Although water makes up 71 percent of our planet’s surface, scientists are not yet sure where and how this water originated. Many experts have previously argued that water most likely arrived to Earth from meteorites.
However, by analyzing melted meteorites which have been floating around in space since the formation of our solar system (four and a half billion years ago), a team of researchers led by the University of Maryland has discovered that these meteorites had extremely low water content. These findings rule out such meteorites as the primary source of Earth’s water, and could have major implications for the search for water – and implicitly life – on other planets.
“We wanted to understand how our planet managed to get water because it’s not completely obvious. Getting water and having surface oceans on a planet that is small and relatively near the sun is a challenge,” said study lead author Megan Newcombe, a professor of Geology at Maryland.
The scientists analyzed seven melted, or achondrite, meteorites that crashed into our planet billions of years after splintering from at least five astronomical objects which collided to form planets in our solar systems, known as “planetesimals.” During melting, these planetesimals were heated up by the decay of radioactive elements in the early solar system’s history, causing them to separate into layers with a crust, mantle, and core.
The experts used an electron microprobe to measure these objects’ levels of magnesium, iron, calcium, and silicon, as well as a secondary ion mass spectrometry instrument to measure their water contents. While some of the meteorite samples came from the inner solar system, where conditions are assumed to be warm and dry, others originated form colder and icier outer areas of our solar system.
“We knew that plenty of outer solar system objects were differentiated, but it was sort of implicitly assumed that because they were from the outer solar system, they must also contain a lot of water,” said study co-author Sune Nielsen, a geologist at the Woods Hole Oceanographic Institution. “Our paper shows this is definitely not the case. As soon as meteorites melt, there is no remaining water.”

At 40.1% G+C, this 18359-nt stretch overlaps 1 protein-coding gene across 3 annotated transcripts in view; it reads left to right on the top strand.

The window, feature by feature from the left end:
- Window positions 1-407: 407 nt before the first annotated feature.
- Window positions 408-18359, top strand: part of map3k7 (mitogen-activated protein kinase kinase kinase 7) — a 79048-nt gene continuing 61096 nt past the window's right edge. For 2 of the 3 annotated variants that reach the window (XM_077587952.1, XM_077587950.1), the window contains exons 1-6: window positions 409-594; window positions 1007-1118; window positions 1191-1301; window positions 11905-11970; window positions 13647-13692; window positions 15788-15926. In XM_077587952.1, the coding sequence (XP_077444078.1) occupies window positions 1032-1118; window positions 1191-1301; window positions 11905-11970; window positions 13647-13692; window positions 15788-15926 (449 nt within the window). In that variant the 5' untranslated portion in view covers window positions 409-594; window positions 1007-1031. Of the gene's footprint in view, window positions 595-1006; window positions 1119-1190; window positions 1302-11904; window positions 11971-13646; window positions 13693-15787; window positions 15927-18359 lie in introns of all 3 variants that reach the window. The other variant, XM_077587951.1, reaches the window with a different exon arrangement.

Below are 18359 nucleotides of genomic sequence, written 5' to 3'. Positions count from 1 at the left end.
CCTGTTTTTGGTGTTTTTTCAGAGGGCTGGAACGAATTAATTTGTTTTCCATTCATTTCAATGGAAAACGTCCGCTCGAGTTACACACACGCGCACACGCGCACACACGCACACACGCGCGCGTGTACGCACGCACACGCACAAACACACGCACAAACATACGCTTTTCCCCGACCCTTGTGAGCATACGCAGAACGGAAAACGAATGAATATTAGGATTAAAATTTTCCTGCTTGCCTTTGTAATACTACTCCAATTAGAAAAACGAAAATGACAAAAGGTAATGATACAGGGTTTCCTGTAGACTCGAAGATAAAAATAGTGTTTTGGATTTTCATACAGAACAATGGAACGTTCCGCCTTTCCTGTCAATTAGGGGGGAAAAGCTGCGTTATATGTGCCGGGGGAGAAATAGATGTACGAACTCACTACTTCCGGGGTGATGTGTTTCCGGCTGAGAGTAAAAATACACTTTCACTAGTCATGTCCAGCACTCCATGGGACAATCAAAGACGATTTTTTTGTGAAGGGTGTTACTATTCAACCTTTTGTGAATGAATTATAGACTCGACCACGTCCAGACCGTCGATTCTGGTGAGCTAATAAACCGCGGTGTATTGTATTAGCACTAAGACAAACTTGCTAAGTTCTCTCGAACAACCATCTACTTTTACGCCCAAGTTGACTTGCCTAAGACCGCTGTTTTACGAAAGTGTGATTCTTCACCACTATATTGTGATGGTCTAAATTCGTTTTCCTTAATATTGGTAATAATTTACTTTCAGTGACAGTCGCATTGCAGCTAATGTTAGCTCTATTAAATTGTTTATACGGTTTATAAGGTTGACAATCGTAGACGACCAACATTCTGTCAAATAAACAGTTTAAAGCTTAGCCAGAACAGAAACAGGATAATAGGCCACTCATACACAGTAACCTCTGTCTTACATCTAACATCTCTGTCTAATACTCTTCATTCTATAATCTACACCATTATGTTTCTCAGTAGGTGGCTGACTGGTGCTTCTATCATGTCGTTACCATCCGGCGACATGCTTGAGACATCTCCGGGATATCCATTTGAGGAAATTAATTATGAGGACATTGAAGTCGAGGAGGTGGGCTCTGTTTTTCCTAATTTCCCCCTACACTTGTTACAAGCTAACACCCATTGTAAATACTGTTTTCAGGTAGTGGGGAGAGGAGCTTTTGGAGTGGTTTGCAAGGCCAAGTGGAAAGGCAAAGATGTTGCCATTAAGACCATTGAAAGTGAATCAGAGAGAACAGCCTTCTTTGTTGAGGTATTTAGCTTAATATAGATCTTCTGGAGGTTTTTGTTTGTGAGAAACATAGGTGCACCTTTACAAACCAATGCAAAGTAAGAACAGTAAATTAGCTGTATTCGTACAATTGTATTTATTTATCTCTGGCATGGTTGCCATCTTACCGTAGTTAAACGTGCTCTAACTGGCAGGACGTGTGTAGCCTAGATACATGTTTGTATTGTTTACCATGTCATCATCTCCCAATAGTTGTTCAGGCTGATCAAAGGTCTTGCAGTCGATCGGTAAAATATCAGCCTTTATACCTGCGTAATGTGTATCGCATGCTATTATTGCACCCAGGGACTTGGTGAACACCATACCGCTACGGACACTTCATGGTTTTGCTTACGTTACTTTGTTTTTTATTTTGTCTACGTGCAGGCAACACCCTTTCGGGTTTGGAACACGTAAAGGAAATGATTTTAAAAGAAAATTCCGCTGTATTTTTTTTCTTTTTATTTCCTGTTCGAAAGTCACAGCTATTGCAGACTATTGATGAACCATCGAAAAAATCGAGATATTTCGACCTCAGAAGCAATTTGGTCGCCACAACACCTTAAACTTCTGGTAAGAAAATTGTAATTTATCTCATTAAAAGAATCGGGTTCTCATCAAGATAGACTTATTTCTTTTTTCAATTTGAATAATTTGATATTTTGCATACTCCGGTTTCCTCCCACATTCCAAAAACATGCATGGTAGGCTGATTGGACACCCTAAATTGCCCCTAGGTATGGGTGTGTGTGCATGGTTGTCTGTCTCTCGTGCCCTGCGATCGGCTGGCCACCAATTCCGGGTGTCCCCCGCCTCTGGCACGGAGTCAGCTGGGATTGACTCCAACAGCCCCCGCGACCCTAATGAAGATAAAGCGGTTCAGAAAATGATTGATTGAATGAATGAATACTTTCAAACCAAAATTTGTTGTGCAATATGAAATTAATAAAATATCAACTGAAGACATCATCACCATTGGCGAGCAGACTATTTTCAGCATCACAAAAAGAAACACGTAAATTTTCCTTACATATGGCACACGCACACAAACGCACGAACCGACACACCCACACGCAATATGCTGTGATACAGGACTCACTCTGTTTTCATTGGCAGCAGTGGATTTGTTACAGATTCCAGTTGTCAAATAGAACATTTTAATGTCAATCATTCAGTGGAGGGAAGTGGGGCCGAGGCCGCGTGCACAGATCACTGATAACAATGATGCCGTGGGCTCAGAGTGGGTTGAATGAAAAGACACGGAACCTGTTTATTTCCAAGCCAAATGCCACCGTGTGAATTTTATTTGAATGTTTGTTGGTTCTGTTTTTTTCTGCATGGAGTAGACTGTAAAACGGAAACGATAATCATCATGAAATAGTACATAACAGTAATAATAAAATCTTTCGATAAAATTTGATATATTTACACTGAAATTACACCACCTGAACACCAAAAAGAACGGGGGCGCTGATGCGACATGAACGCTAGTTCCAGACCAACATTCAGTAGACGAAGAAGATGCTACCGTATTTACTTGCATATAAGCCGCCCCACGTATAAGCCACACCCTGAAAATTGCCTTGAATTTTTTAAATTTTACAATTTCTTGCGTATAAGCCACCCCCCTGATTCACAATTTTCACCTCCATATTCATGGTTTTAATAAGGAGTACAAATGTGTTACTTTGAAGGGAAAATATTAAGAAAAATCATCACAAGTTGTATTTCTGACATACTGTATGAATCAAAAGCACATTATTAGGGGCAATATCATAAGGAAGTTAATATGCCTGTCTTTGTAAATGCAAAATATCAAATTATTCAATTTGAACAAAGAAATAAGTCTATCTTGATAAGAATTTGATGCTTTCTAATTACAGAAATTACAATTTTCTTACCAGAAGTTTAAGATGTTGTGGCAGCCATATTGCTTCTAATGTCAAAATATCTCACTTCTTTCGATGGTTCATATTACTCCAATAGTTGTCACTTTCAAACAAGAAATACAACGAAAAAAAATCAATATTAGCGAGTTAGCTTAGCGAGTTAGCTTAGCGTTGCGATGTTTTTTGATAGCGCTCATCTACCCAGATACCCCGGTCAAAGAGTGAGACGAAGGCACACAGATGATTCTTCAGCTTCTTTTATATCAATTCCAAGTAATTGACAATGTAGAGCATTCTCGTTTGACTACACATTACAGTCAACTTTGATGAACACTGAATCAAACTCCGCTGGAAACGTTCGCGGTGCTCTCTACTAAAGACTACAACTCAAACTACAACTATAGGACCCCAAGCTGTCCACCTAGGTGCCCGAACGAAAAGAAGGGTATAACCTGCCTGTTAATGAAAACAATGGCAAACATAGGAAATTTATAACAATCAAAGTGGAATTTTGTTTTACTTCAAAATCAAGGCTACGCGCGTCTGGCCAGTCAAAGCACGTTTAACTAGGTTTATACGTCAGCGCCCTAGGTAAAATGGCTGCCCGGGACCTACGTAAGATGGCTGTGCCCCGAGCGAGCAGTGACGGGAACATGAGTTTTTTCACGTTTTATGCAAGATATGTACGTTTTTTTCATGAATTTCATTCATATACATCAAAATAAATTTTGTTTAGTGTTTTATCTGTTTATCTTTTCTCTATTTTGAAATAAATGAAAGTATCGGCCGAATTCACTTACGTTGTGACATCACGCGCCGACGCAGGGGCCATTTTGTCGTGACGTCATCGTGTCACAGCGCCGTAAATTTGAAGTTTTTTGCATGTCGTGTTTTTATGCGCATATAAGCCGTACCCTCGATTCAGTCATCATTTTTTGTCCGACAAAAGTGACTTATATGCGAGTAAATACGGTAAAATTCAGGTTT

In fact, the analysis revealed that in these achondrite meteor samples – regardless of their origin – water comprised less than two millionth of their mass, suggesting that the heating and melting of planetesimals causes near-total water loss. However, another type of meteorites called “carbonaceous chondrites” were found to contain up to 20 percent of water, making them the most likely source for the origin of water on Earth. “This finding implies that substantial amounts of water could only have been delivered to Earth by means of unmelted material,” the authors wrote.
Due to the inherent relation between water and life, these findings have important implications beyond Geology, particularly in the ongoing search for extraterrestrial life.
“Water is considered to be an ingredient for life to be able to flourish, so as we’re looking out into the universe and finding all of these exoplanets, we’re starting to work out which of those planetary systems could be potential hosts for life. In order to be able to understand these other solar systems, we want to understand our own,” Newcombe concluded.
The study is published in the journal Nature.
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